My first (and last) UnBox was six years ago at Zorba, a farm in Delhi’s Sultanpur. It was sprawling. I remember screen printing my own t-shirt in one marquee, creating my own vodka infusion from a palette of colourful ingredients at another, having a picnic on the lawns - a chequered blanket in every basket! The founders at Quicksand Studios call it ‘the one that ended us’ and they’re only half-joking.
This year’s in Bangalore then seemed Bangalorean in comparison, scaled down, but with more tech, more thinking, more enquiry, more Pandi curry.
The brand spanking new Bangalore International Centre, with its mixed use of materials was an apt location for a multi-disciplinary festival where the programming lives in the intersections - of design, art, environment, social innovation, culture, policy, technology. Workshops (excellent), panels (successful), conversations (sometimes in need of a moderator) often linked to the festival theme around imagining new futures were the order for three days.
On day one, the workshop on feminist infrastructure made us question who creates the internet and create a wishlist of what might comprise safe, inclusive online spaces. The tech ecologies panel that followed explored ways in which technology and the natural world can coexist productively - how storytelling can help create a more sustainable coffee culture, how a Twitter bot helped conservationists catch wildlife poachers.
Personally, my curiosity in artificial intelligence will only be piqued once I can simulate myself in more than one place at any given time. At Unbox, each day’s workshops are programmed to coincide, which will show you your priorities pretty quickly. On day two, mine lay in the hands on Kannada lettering with Kalapi Gajjar-Bordawekar of Universal Thirst. We got both an introduction into the history of Indic type (very interesting to this girl whose childhood weekend’s were spent inside her grandparents’ letterpress printers) and a quick lesson in adapting Kannada alphabets to a particular style to make our own stickers (mine said LOVER of course) - would it be monolinear or calligraphic, bottom or top heavy? Equipped with a tiny bit of the terminology, I spent the rest of my time in Bangalore noticing these details in the handpainted and printed Kannada signage.
The Food Labs were, as always, a highlight. There were discussions around cultural appropriation, the future of urban farming, interconnected food ecosystems, but more importantly, there was lunch and Dennis Theo did a fine job of curating each day’s menu. We ate well - a feast of grandma’s recipes from Bangalore Oota Company out of a food truck, a Mangalorean spread and a home style meal using produce from various local sources including an excellent loaf of sourdough from Sour House.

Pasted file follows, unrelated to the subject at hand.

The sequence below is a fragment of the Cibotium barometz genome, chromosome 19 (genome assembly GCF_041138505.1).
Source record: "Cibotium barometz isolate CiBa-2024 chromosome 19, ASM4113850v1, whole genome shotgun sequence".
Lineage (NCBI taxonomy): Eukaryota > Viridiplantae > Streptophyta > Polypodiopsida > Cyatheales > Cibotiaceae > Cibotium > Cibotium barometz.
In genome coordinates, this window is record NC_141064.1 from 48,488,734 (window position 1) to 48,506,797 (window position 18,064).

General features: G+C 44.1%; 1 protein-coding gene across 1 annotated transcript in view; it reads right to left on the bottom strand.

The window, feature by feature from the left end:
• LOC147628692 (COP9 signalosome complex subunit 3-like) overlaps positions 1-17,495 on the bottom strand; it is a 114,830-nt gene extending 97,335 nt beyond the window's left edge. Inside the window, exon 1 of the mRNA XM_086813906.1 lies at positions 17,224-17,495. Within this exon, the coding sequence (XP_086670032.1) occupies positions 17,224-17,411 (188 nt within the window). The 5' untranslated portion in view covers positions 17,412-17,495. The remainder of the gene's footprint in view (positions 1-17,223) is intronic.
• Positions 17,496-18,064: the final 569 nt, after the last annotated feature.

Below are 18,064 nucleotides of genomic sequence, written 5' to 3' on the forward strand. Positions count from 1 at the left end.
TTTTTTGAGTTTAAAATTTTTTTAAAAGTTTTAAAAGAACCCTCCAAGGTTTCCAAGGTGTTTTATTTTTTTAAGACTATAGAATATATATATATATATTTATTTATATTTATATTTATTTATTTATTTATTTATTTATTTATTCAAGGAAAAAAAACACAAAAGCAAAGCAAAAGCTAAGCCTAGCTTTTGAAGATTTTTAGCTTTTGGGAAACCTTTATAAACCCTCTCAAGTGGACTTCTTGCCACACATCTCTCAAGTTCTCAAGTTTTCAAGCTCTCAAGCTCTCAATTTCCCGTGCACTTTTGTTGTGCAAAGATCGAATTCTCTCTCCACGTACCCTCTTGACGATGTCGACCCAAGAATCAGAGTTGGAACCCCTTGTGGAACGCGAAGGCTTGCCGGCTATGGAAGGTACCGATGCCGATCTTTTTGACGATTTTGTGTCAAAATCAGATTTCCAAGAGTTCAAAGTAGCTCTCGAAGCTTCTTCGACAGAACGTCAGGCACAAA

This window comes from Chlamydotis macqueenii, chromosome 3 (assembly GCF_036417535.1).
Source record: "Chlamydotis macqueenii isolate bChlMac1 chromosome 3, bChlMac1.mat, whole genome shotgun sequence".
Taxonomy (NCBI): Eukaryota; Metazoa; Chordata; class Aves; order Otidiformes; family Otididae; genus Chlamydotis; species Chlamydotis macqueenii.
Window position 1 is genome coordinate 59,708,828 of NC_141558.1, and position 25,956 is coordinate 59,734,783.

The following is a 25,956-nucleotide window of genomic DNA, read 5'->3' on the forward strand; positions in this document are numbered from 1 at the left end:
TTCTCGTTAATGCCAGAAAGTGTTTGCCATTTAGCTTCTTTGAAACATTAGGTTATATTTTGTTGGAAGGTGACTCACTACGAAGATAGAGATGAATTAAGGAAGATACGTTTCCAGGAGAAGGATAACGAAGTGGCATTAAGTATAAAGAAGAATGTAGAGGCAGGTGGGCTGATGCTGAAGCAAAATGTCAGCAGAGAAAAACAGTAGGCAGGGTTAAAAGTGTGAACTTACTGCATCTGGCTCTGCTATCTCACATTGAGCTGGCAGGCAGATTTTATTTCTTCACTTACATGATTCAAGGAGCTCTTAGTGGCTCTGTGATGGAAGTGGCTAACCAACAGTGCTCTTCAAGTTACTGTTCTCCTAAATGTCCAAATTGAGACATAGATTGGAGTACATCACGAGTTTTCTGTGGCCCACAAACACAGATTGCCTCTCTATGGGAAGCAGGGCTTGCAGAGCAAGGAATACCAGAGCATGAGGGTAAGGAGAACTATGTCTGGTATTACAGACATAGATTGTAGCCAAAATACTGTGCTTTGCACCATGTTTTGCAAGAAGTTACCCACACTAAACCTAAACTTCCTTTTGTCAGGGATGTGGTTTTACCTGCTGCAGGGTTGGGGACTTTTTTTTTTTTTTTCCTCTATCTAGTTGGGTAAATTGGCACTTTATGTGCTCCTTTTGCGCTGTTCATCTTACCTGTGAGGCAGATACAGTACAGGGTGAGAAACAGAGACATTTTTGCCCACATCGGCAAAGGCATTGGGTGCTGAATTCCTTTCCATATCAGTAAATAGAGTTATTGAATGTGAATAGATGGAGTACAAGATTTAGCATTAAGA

On the last day, I moved from a fermentation workshop with them (we made sauerkraut!) to a panel about the same. My friends found themselves in workshops on consent and on data and infrastructure but fermentation is my life’s primary interest - as a holistic therapist, I’m extremely interested in the gut health - mental health connection and spending an afternoon talking about microbes and watching kefir bubble and hiss felt like the ultimate luxury.
As the festival closed, one statement from a participant stood out to encapsulate my experience better than I could have - something about how the organisers hold the reins lightly.
Unbox is a festival by the people, if you want it to be. Your peer in one workshop is your tutor in another. The public spaces, performances, excursions and installations are just as big a part of the programming but your interaction with them is up to you. You could spend your spare moments at the festival at the photocopier where (free) zinemaking was encouraged. Or you could contribute to Un parfum en commun, by far UnBox’s most out there installation. Swiss artist Maeve Rossett set up a station that demanded a workout on a cross trainer with cotton wool under your armpits which ended up in a vat of alcohol to determine the scent of the festival.
Nothing says ‘by the people’ as much as community perfume. Till 2020, UnBox Festival.
Photos: UnBox Festival Team and Sheena Dabholkar